Public defender assigned in Maurice Washington case; plea hearing scheduled for June

Public defender assigned in Maurice Washington case; plea hearing scheduled for June
Maurice Washington was a limited participant during spring practices and didn't play in the spring game while dealing with legal issues. CHRIS MACHIAN/THE WORLD-HERALD

Husker running back Maurice Washington will now be represented by a California attorney as he faces allegations that he forwarded a video of a minor performing a sex act.

In a routine court hearing Monday, the Santa Clara County (California) Public Defender’s Office was appointed to Washington’s case. The exact attorney who will be assigned should be determined by Tuesday, a worker in the public defender’s office said at midday Monday.

Washington next is scheduled to be in court June 12 to enter a plea in the case. Despite earlier reports that Washington had entered not-guilty pleas in April when he waived a formal court appearance, no pleas have yet been entered in the case, said Benjamin Rada, a spokesman for the Santa Clara County Superior Court.

Washington, 19, is accused of texting a 10-second video of a former girlfriend performing oral sex to that girl in March 2018. The girl was 15 years old when the video was recorded in 2016. Washington did not record the video and did not take part in the sex act.

According to court documents, the girl was congratulating Washington on going to Nebraska to play football. They began texting again, but the conversation turned romantic. The girl had said she just wanted to be friends with Washington, according to the documents.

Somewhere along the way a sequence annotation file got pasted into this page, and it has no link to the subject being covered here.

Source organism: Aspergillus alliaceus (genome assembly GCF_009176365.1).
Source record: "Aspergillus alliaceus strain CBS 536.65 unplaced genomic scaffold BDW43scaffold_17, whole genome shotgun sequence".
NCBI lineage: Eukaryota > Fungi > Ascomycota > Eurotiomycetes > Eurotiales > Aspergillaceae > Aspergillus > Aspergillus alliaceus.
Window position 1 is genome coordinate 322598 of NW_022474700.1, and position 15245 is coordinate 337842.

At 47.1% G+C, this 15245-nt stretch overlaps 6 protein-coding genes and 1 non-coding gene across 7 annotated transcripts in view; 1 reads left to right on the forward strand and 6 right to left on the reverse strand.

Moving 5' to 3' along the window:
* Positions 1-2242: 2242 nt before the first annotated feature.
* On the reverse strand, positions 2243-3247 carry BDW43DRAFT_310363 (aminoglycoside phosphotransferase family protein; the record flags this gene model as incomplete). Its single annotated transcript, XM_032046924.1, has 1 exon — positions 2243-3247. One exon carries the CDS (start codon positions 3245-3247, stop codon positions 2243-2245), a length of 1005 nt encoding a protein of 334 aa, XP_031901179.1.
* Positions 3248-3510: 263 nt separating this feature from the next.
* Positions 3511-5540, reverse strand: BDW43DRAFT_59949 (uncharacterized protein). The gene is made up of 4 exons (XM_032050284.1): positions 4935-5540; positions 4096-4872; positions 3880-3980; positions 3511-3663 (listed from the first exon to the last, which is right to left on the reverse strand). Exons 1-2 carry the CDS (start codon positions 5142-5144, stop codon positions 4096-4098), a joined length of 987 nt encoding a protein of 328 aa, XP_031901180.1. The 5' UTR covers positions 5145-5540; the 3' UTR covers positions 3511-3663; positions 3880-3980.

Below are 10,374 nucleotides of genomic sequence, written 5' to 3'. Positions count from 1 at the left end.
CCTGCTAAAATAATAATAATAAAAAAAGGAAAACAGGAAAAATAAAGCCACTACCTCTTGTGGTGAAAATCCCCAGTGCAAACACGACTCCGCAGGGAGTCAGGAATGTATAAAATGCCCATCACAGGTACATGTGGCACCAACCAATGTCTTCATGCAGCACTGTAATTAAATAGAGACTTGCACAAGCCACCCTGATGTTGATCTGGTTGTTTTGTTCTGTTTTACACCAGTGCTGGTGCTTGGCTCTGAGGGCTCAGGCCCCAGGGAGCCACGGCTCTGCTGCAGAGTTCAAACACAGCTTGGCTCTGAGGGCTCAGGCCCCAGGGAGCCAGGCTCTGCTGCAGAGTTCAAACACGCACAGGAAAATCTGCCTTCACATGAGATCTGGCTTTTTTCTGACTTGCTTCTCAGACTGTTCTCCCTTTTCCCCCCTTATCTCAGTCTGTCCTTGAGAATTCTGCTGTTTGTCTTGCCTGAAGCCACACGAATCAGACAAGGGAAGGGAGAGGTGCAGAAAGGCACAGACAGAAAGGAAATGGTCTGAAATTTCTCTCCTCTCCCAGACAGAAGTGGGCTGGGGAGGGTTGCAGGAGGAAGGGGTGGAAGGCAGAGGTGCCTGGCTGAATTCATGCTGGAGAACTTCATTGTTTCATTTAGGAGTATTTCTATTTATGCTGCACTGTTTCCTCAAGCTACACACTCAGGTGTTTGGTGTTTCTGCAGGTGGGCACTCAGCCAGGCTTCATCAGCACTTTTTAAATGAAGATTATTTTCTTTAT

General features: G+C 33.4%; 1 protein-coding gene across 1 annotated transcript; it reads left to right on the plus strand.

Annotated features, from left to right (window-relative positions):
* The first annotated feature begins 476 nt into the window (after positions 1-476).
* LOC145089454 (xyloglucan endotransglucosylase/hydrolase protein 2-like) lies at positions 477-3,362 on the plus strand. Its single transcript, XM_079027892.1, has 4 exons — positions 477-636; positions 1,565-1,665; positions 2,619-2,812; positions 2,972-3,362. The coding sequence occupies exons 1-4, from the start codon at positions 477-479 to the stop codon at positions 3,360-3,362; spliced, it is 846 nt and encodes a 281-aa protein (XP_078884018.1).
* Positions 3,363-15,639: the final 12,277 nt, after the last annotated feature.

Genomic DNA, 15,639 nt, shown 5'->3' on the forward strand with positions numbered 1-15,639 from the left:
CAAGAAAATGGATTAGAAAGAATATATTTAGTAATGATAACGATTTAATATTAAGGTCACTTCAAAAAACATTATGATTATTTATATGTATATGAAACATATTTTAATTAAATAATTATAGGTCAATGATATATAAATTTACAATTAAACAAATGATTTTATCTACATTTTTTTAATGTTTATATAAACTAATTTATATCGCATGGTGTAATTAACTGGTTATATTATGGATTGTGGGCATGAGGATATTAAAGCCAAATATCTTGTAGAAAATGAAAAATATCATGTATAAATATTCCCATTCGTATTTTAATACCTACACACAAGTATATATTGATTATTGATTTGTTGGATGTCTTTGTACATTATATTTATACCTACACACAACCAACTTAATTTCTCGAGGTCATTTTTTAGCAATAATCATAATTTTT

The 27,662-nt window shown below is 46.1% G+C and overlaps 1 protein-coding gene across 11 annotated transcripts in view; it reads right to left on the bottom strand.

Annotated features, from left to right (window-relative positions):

Washington then texted the video to the girl, the court documents allege, and wrote, “Remember this hoe.”

The felony charge he faces is possession of a video of a person under 18 engaging in or simulating sexual conduct. The misdemeanor charge Washington faces is sharing a recording without the person’s consent.

John Ball, a Lincoln criminal defense attorney, represented Washington when news broke in February that officials planned to charge Washington. But Ball does not have a license to practice law in California, which is why the hearing to determine who would represent Washington was held Monday.

Ball said he continues to represent Washington and communicate with prosecution on the case, but someone from the public defender’s office will appear in person when needed.

Washington was not present at Monday’s court hearing, but participated via telephone from Ball’s office, Ball said.

Ball said in a statement Monday that he will have time before the next hearing to finish researching the case and “continue our discussions regarding possible alternative dispositions.”

“As always, Mr. Washington is cooperating fully in this matter, and hopes for a just and speedy result,” Ball said in an email. “He continues to appreciate the continued support of the people in his life, and is optimistic about his bright future.”

Washington was a limited participant in the Huskers’ spring practices and didn’t play in Nebraska’s spring game.